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Microphone in a bubble...

Posted: Wed Nov 07, 2018 12:56 pm
by Externet
Hi.
What material would be less detrimental to fidelity for an electret microphone enclosed behind/inside a waterproof, corrosion proof membrane ?
A rigid bubble, a flexible bubble, a silicone, a plastic, a metal, a cellophane, a rubber, a deflated bubble, an inflated one... ?

Re: Microphone in a bubble...

Posted: Wed Nov 07, 2018 3:12 pm
by dyarker
Not a truely rigid bubble. Sound (higher and lower preasure) on the outside needs to deform/flex to make higher and lower presure in the air inside.

Same for "Gummy Bear" soft, except sound is absorbed, nothing inside to vibrate the mic element.

Re: Microphone in a bubble...

Posted: Thu Nov 08, 2018 11:17 am
by haklesup
All of those materials would impede sound waves and attenuate the sound somewhere along the spectrum. Even considering an idealized flexible membrane, you now have 2 air masses coupling through the membrane with one being much much smaller than the other. Since air on both sides is compressible, no membrane is ideal and other factors such as temperature may vary, this should not be a high fidelity setup.

On the other hand, any of those setups could make an interesting guitar effects pickup or unique voice distortion for a musician. Filling the inner volume with more or less dense than air gasses would be interesting too. Most Distortion is done electronically now however AFAIK

Re: Microphone in a bubble...

Posted: Thu Nov 08, 2018 12:33 pm
by dyarker
Oh yeah! How waterproof? Rain/spit/sweat? Or, submerged? (and depth?)

Re: Microphone in a bubble...

Posted: Fri Nov 09, 2018 11:52 am
by haklesup
an electret mic is not the highest fidelity options on todays market anyway. Its handy because it can be used with Voltage boas rather than current bias. Most of these could probably be waterproofed by simply putting tape over the sound port and sealing the electrical contacts in epoxy. They may already be somewhat weather resistant because I think you can just shake out the water and air dry the case, the sensor is already a sealed membrane construction. (image search "electret mic construction")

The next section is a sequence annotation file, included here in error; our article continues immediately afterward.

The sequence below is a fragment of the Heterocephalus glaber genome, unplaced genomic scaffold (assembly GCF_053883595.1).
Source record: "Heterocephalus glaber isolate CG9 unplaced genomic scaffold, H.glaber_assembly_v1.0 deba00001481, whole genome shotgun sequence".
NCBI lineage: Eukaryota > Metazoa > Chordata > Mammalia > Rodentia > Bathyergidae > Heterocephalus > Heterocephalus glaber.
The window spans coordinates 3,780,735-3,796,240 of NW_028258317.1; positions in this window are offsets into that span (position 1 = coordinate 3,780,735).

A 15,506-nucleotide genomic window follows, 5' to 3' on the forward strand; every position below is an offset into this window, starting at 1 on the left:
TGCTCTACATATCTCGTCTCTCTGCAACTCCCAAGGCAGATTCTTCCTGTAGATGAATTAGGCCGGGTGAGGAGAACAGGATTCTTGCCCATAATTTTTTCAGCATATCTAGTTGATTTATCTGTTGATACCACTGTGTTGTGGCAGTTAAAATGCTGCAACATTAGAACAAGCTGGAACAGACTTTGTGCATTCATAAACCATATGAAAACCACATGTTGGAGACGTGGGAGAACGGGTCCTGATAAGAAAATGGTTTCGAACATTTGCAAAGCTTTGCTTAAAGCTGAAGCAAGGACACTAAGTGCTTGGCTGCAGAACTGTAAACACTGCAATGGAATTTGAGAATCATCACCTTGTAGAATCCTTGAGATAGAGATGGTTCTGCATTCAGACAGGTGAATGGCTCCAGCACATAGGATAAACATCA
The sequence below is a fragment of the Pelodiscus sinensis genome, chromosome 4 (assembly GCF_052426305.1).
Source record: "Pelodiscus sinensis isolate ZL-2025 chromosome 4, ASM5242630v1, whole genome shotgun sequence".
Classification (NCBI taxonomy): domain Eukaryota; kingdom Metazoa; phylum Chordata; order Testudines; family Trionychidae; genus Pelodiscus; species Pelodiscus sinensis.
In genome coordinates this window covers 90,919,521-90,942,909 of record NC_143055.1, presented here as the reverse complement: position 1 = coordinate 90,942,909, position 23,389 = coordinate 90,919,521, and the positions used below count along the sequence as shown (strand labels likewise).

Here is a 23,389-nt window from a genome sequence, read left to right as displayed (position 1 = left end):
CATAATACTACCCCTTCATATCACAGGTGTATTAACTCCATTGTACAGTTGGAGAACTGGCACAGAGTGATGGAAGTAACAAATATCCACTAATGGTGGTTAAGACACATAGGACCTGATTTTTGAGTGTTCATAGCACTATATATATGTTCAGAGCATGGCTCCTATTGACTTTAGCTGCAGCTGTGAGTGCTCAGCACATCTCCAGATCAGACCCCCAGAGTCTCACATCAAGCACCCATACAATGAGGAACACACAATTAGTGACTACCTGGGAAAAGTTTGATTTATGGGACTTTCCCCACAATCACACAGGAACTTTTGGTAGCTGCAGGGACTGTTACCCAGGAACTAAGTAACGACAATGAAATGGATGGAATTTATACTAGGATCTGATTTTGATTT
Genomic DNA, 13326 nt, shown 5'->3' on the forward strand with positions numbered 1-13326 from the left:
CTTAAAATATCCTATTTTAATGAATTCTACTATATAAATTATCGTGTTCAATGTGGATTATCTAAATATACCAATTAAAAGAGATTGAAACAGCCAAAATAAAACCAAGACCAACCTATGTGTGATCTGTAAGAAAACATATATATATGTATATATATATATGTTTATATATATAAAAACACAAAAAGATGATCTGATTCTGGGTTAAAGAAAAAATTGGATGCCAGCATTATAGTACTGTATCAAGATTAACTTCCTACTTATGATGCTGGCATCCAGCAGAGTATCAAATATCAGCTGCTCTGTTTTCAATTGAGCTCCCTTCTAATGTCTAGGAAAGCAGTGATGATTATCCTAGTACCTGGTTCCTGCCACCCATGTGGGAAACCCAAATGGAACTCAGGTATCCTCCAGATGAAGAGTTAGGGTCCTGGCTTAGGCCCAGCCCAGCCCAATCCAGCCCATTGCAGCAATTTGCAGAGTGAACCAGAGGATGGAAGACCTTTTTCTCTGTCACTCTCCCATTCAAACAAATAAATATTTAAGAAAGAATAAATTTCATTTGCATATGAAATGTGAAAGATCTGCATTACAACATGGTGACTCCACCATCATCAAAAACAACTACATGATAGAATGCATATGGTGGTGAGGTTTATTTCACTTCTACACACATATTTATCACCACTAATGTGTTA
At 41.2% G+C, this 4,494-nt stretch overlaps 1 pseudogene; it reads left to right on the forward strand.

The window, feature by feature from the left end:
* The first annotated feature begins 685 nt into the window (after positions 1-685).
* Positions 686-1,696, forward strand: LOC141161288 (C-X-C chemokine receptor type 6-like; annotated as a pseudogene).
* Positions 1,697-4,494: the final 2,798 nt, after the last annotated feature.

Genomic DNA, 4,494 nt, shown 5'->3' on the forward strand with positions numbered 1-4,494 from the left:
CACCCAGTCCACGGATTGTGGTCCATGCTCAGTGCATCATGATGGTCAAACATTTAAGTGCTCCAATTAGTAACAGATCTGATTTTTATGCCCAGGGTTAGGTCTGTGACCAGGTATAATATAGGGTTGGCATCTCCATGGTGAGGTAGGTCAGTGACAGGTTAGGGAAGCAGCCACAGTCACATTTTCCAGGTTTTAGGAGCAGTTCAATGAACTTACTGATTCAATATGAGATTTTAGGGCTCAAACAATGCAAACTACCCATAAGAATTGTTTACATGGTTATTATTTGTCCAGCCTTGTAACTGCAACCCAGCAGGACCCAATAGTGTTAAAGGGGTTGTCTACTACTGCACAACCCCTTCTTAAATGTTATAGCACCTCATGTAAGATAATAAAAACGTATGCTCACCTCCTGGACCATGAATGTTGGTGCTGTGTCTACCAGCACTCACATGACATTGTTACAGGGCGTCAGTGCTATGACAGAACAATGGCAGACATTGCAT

Re: Microphone in a bubble...

Posted: Fri Nov 09, 2018 6:08 pm
by Lenp
Do I see into the future, a Sulfur hexafluoride and Helium gas mixing system, putting gasses into a acoustic chamber for the next generation of guitar adulteration?

Re: Microphone in a bubble...

Posted: Sat Nov 10, 2018 7:10 am
by Externet
haklesup wrote:
Fri Nov 09, 2018 11:52 am
an electret mic is not the highest fidelity options on todays market anyway. Its handy because it can be used with Voltage boas rather than current bias. Most of these could probably be waterproofed by simply putting tape over the sound port and sealing the electrical contacts in epoxy. They may already be somewhat weather resistant because I think you can just shake out the water and air dry the case, the sensor is already a sealed membrane construction. (image search "electret mic construction")
Thanks, haklesup.
The "fidelity" word included in the original materials search post as to avoid introducing distortion from a proper material wrapping/encapsulating. For voice-only use range, does not need 'high fidelity'
Tape waterproofing does not work, muffles it, and as the type of microphone is vented in the back and electrets are very corrosion-prone. Shaking it dry is not applicable; as soon as corrosive liquids are present, its life days are counting, fast.
- No guitar adulteration applications :smile:
Exploring a sealed wrap forming a rigid/thin bubble with thin cellophane (as cigarette pack wrapper) to pass vibrations... I bought silicone condoms too for testing :shock:
Latex water balloons smell like too resilient material, and degrade. tested iffy.
Evaluating/comparing more materials is next...



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Re: Microphone in a bubble...

Posted: Sun Nov 11, 2018 9:22 am
by evahle
Myself, I'd setup a test station with the microphone to be tested, and an amp capable of 20-20khz output to a scope.
The mic would be setup to accept the material to be tested, and easily changed to any material I'd want to test it with.
Then I'd have a sound sweep generator with speaker in front of the mic.
I'd then chart the results on a spreadsheet, with the type of material tested, as well as the frequency response.